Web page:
Then, there was thinking of names. And for a perfectionist, that means getting blogged bogged before even starting out. Too many things that just feel like funny and appealing combinations of words stuck together, and not enough things that were succinct and memorable and meaningful and me and, and, and... 
  • Gallumphing in Galoshes (but wellingtons are becoming the new cupcakes. Also, if you just make it Gallumphing Galoshes, it sounds a bit like something a superhero might use as a catch-phrase) 
  • Galettes and Galoshes (sigh! gobble!) 
  • The Penguin Epiphany (I think this is more of a concept than a title, though...) 
  • Squirrelling Away 
  • {Harrumph} (maybe the indignant, grumpy and cynical relative of {Frolic}...) 
  • Talking in Capital Letters - Waltzes with Weasels (but then it's a short step to Dances with Wolves)
Ah, too many decisions. Time for a cup of tea and a good snooze. Well actually time for another dance class, having dinner and crashing in a heap. 


Préoccupante à l'avance

Friday, March 26, 2010

How far is too far in advance to be thinking about what to wear on holiday? Is it in any way less ludicrous to be contemplating what to wear in six months' time when it's (a) in Paris and (b) on my honeymoon? Didn't think it was, but not too bothered!

On the weekend, I found a cute little black t-shirt dress and, in the same place, a pale grey zip front dress which I think would be a fabulous layered light coat over the top. I tried it on and felt terribly Isabel Marant (at least, as much as it is possible to be on a sticky Saturday afternoon in Sydney)...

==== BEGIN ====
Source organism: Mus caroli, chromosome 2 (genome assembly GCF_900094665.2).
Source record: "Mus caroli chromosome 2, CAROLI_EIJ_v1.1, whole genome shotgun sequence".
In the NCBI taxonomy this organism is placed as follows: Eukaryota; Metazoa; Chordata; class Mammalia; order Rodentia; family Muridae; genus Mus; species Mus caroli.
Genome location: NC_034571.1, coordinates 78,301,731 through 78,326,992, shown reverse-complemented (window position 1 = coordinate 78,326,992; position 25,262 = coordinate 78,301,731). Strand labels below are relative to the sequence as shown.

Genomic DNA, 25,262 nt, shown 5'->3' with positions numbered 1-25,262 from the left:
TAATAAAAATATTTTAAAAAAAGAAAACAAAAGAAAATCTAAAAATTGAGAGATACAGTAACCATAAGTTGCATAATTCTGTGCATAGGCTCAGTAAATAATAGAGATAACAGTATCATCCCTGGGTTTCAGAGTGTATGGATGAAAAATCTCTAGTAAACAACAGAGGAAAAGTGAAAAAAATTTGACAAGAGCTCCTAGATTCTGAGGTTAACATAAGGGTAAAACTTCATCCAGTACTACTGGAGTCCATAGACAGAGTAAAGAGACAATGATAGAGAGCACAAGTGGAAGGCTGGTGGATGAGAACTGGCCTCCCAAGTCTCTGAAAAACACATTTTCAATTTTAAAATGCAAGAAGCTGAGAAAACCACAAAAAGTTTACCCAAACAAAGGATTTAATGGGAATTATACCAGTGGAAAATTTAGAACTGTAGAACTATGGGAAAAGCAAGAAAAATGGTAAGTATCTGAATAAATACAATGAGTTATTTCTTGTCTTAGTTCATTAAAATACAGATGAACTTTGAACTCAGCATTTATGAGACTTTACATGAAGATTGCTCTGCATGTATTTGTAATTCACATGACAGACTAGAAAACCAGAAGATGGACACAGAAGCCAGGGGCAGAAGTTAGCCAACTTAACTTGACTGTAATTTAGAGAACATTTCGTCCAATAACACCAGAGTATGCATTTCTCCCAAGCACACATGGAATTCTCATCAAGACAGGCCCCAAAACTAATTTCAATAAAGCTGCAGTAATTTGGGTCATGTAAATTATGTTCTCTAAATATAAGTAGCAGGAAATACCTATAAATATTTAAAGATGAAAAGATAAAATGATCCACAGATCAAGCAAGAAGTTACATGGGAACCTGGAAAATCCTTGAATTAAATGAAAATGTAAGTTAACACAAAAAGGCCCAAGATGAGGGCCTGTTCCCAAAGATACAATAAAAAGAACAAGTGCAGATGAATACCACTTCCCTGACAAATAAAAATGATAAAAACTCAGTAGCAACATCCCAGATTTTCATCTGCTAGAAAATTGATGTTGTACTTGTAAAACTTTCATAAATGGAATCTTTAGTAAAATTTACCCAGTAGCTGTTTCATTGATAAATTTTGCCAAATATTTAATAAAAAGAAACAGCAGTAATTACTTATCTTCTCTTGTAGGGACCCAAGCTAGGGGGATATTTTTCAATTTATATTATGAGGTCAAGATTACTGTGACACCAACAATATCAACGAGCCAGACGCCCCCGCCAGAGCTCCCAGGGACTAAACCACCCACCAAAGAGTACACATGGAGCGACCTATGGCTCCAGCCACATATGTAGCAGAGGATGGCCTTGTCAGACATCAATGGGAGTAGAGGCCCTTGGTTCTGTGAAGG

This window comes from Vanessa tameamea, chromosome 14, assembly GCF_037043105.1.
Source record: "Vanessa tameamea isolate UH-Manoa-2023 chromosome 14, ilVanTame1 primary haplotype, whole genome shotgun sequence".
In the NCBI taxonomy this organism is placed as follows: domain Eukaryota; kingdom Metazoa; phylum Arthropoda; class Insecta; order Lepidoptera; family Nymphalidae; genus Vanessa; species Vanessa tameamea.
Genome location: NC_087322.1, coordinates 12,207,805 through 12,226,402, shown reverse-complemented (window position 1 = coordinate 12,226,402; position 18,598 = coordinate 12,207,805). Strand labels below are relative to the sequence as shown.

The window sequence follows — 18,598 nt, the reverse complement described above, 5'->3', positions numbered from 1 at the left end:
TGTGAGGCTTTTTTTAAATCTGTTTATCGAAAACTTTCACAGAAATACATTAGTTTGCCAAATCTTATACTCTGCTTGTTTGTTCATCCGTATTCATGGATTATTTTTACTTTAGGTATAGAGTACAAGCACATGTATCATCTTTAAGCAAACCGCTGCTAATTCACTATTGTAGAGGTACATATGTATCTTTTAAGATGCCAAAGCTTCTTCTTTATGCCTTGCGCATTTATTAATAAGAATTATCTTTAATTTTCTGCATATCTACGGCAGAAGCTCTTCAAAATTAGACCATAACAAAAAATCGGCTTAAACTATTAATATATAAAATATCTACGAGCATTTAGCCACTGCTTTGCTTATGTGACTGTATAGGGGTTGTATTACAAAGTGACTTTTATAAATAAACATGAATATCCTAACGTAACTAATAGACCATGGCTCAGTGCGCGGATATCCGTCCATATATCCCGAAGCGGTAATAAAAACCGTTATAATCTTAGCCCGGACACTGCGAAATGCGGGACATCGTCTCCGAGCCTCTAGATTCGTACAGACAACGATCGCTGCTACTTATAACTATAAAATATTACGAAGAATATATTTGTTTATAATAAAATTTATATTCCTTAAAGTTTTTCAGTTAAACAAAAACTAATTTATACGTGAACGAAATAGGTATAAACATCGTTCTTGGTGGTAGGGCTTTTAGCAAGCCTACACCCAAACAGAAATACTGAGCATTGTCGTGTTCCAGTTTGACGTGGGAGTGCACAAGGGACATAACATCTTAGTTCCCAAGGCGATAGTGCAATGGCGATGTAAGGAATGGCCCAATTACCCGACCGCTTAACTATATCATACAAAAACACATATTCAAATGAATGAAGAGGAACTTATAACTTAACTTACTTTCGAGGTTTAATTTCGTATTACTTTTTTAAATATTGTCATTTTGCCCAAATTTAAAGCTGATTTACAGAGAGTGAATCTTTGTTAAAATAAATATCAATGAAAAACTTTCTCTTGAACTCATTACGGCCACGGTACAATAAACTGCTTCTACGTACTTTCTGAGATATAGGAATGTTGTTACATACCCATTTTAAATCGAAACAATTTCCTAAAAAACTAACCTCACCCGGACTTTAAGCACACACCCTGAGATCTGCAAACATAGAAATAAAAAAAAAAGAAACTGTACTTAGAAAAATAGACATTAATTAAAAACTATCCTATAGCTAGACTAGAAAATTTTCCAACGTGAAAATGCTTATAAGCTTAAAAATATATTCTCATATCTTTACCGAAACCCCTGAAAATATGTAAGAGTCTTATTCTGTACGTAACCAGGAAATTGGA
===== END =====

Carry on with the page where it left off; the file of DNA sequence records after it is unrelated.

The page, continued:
Je Voudrais Rester Ici ! Je Voudrais Aller Là-Bas!

Thursday, March 25, 2010

When I was small, my family lived in Paris (the very definition of torture might be to live in Paris before you're old enough to be able to appreciate it and experience it properly. No, the definition of torture would have to be not getting to live in Paris at all). There are all sorts of odd little vignettes that I remember from those couple of years - I guess partly from being so young, and what memory does after some time, and partly from there always being so much interesting that happened.

One of the books that I remember borrowing from school was this one:

Picture: Amazon via Leo Leonni